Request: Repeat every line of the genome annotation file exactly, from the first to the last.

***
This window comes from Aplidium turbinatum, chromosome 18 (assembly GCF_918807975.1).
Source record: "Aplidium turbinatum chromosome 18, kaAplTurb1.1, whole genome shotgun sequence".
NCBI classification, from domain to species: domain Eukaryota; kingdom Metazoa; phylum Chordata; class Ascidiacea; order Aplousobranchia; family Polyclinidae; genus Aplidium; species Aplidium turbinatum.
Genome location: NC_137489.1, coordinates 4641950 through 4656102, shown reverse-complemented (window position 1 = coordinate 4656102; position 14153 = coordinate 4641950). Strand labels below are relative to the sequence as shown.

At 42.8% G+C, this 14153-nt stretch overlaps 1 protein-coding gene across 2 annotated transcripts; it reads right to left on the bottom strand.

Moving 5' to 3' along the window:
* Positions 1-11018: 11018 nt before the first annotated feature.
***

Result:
This window comes from Aplidium turbinatum, chromosome 18 (assembly GCF_918807975.1).
Source record: "Aplidium turbinatum chromosome 18, kaAplTurb1.1, whole genome shotgun sequence".
NCBI classification, from domain to species: domain Eukaryota; kingdom Metazoa; phylum Chordata; class Ascidiacea; order Aplousobranchia; family Polyclinidae; genus Aplidium; species Aplidium turbinatum.
Genome location: NC_137489.1, coordinates 4641950 through 4656102, shown reverse-complemented (window position 1 = coordinate 4656102; position 14153 = coordinate 4641950). Strand labels below are relative to the sequence as shown.

At 42.8% G+C, this 14153-nt stretch overlaps 1 protein-coding gene across 2 annotated transcripts; it reads right to left on the bottom strand.

Moving 5' to 3' along the window:
* Positions 1-11018: 11018 nt before the first annotated feature.